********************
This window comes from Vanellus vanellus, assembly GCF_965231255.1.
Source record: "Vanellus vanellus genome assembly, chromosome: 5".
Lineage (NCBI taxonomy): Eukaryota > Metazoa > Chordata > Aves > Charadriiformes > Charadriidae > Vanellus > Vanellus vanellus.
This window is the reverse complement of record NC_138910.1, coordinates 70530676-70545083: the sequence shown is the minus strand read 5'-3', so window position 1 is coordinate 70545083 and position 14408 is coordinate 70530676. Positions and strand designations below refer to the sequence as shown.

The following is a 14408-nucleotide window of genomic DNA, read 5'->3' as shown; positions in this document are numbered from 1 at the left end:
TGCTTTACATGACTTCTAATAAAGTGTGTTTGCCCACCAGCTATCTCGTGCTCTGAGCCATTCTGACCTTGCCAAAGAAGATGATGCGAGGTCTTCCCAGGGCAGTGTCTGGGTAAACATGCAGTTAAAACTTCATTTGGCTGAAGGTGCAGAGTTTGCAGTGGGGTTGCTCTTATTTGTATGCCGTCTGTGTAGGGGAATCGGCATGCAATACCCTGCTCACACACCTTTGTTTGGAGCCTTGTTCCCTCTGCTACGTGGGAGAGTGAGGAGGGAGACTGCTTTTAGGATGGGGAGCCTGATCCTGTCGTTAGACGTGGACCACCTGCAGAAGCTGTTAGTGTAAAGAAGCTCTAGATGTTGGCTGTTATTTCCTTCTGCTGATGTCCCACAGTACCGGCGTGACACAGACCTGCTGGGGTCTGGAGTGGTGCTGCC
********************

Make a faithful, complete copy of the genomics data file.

This window comes from Vanellus vanellus, assembly GCF_965231255.1.
Source record: "Vanellus vanellus genome assembly, chromosome: 5".
Lineage (NCBI taxonomy): Eukaryota > Metazoa > Chordata > Aves > Charadriiformes > Charadriidae > Vanellus > Vanellus vanellus.
This window is the reverse complement of record NC_138910.1, coordinates 70530676-70545083: the sequence shown is the minus strand read 5'-3', so window position 1 is coordinate 70545083 and position 14408 is coordinate 70530676. Positions and strand designations below refer to the sequence as shown.

The following is a 14408-nucleotide window of genomic DNA, read 5'->3' as shown; positions in this document are numbered from 1 at the left end:
TGCTTTACATGACTTCTAATAAAGTGTGTTTGCCCACCAGCTATCTCGTGCTCTGAGCCATTCTGACCTTGCCAAAGAAGATGATGCGAGGTCTTCCCAGGGCAGTGTCTGGGTAAACATGCAGTTAAAACTTCATTTGGCTGAAGGTGCAGAGTTTGCAGTGGGGTTGCTCTTATTTGTATGCCGTCTGTGTAGGGGAATCGGCATGCAATACCCTGCTCACACACCTTTGTTTGGAGCCTTGTTCCCTCTGCTACGTGGGAGAGTGAGGAGGGAGACTGCTTTTAGGATGGGGAGCCTGATCCTGTCGTTAGACGTGGACCACCTGCAGAAGCTGTTAGTGTAAAGAAGCTCTAGATGTTGGCTGTTATTTCCTTCTGCTGATGTCCCACAGTACCGGCGTGACACAGACCTGCTGGGGTCTGGAGTGGTGCTGCC